What ‘the maids' teach us

By The Gazette Editorial Board


If you’ve seen the movie “The Help” or read its inspiration, Kathryn Stockett’s 2009 novel by the same name, consider reading a more recent book about the same topic: The Maid Narratives: Black Domestics and White Families in the Jim Crow South.

While both books and the movie depict the experiences of descendants of slaves who worked as domestic servants in the segregated south from the 1920s to the 1960s, Maid Narratives goes farther. It follows some of these black women and their families who migrated to Iowa, many of them to Waterloo.


The book includes considerable historical research and context. The most compelling content, though, are the interviews with dozens of housekeepers, caretakers, sharecroppers and cooks who share good, bad and ugly memories of their experiences in the South and then in Iowa. It provides valuable insight that is especially appropriate on the eve of Martin Luther King Day.


This book, published last year by Louisiana State University Press, paints the personal struggles of African-Americans locked in a way of life that, while not slavery, nonetheless acted as chains on their freedom and quality of life. It portrays in detail “The Women of the Great Migration” who, along with their husbands and families, were among some 6 million black southerners who moved north as more occupational opportunities became available because of technological advances in agriculture and homes eliminated much of the demand for cheap hand labor in the South.

These women and men often found better-paying jobs in the North but also learned that racial divisions persisted there, too. In Waterloo, for example, it was 1967 before the school board first declared its support for desegregation.

Yet it was in Iowa and other Midwestern cities where “ ... these African Americans begin to feel less dependent on individual whites, become more clearly citizens and agents of their own lives instead of people trapped by an economic and political system of racial exploitation,” the authors wrote.


The Maid Narratives’ three co-authors all have Iowa ties and personal links to their subject matter:

l Katherine Van Wormer, a white southerner who was cared for as a child in New Orleans by black women, became a sociologist and a professor of social work at the University of Northern Iowa.

l David W. Jackson III, black, born in Des Moines, raised in Cedar Rapids, assistant professor in the Department of African and African-American Studies at Metropolitan State College of Denver and also a co-producer several years ago of the Iowa-based oral video history project, “African-American Voices of the Cedar Valley.” Several generations in his extended family worked as domestics in the South and in Des Moines.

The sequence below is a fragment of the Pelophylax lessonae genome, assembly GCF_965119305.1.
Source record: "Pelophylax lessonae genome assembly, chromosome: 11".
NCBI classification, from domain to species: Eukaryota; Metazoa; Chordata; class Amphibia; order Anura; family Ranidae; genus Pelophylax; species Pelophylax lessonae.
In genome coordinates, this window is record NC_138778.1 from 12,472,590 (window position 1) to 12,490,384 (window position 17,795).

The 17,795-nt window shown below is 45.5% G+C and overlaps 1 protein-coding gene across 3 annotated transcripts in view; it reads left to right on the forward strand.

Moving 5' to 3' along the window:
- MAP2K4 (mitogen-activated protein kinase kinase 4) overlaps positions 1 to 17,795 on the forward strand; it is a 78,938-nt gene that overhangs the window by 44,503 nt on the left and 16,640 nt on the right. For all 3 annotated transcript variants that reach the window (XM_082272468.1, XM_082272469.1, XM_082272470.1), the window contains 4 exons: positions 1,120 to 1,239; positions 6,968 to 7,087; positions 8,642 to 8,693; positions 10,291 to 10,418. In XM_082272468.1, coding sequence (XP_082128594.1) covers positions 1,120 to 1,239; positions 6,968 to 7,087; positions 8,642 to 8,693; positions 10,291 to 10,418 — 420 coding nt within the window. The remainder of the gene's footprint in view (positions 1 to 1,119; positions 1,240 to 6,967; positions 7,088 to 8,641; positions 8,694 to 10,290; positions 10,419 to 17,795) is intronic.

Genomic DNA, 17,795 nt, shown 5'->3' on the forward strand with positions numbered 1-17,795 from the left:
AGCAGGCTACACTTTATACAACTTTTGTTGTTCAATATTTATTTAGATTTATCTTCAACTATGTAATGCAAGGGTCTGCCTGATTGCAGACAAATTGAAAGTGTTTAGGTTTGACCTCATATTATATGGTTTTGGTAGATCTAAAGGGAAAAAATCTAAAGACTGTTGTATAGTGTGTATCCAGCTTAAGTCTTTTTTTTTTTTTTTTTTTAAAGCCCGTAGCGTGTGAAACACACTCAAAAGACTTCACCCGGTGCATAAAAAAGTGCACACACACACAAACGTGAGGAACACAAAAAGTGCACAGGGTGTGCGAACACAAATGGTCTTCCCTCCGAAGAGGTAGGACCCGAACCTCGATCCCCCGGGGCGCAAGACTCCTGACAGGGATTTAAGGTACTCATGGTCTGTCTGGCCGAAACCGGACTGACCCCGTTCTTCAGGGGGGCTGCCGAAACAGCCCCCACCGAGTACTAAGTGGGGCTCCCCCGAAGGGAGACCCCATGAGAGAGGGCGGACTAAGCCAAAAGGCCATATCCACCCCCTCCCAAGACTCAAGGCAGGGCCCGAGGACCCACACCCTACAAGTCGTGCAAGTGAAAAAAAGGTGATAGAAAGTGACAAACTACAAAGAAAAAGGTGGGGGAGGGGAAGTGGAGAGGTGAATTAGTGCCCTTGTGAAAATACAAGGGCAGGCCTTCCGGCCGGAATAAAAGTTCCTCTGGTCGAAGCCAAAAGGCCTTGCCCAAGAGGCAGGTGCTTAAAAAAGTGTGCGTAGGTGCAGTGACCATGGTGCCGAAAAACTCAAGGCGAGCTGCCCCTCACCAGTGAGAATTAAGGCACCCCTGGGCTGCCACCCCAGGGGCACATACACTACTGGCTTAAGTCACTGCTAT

l Charletta Sudduth, black, early childhood consultant in the Waterloo school district. Her mother grew up in Mississippi, working as a domestic and cotton picker. She was a fourth-grader in 1976 when Waterloo first used busing as a way to integrate the schools.

They interviewed more than 50 people overall, both black and whites who were part of this system in the South. The authors provide a collective perspective. They do not condemn Southern whites from this period as all being unkind or wrong to have servants. “From our perspective, the cruelty was in the system, and many of the white folks did their best to get around the worst of the restraints,” they wrote.

And that consensus is reflected in the narratives. They are filled with recollections of demeaning treatment and paltry pay at the hands of employers, as well as memories of kindnesses and even emotional ties and sharing of hardships across racial lines.


The authors also strongly advise some among the younger generations of African Americans who criticize their elders today for “taking it” too much and too long as servants in the South: “Such criticism of those who survived segregation in the South arises from an ignorance of the realities of the time. Far from ‘taking it,’ these men and women from the South packed their bags and said goodbye to all that in their migration north. Many risked their lives in the civil rights movement that ended segregation. No, they decidedly did not ‘take it’.” ... Younger generations need to read the stories that follow” in this book.

Iowa can take some pride in being a place where more justice and opportunity was available to many of these migrants. The Maid Narratives also reminds us that racial barriers within our own state were all too real in our not-so-distant past. This book, as Dr. King did, can inspire us to never stop learning from that past.

Iowans must be vigilant in efforts to mend fences and keep moving forward toward respectful, informed relations among all those who call Iowa their home.

Comments: editorial@sourcemedia.net or (319) 398-8262

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